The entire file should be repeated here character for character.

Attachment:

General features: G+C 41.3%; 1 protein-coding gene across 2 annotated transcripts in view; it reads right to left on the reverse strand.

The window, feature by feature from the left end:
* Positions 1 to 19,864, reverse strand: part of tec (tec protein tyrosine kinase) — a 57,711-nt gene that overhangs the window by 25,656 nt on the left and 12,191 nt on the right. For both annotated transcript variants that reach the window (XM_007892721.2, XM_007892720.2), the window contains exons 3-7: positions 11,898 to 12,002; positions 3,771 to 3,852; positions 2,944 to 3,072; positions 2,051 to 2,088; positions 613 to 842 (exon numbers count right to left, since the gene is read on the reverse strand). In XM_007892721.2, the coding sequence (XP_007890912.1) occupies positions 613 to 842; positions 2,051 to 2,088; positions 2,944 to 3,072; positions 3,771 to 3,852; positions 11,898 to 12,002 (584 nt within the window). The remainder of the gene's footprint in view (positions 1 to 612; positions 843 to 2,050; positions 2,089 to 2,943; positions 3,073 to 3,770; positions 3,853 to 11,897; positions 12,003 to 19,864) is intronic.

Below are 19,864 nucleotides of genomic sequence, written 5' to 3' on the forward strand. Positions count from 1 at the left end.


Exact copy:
General features: G+C 41.3%; 1 protein-coding gene across 2 annotated transcripts in view; it reads right to left on the reverse strand.

The window, feature by feature from the left end:
* Positions 1 to 19,864, reverse strand: part of tec (tec protein tyrosine kinase) — a 57,711-nt gene that overhangs the window by 25,656 nt on the left and 12,191 nt on the right. For both annotated transcript variants that reach the window (XM_007892721.2, XM_007892720.2), the window contains exons 3-7: positions 11,898 to 12,002; positions 3,771 to 3,852; positions 2,944 to 3,072; positions 2,051 to 2,088; positions 613 to 842 (exon numbers count right to left, since the gene is read on the reverse strand). In XM_007892721.2, the coding sequence (XP_007890912.1) occupies positions 613 to 842; positions 2,051 to 2,088; positions 2,944 to 3,072; positions 3,771 to 3,852; positions 11,898 to 12,002 (584 nt within the window). The remainder of the gene's footprint in view (positions 1 to 612; positions 843 to 2,050; positions 2,089 to 2,943; positions 3,073 to 3,770; positions 3,853 to 11,897; positions 12,003 to 19,864) is intronic.

Below are 19,864 nucleotides of genomic sequence, written 5' to 3' on the forward strand. Positions count from 1 at the left end.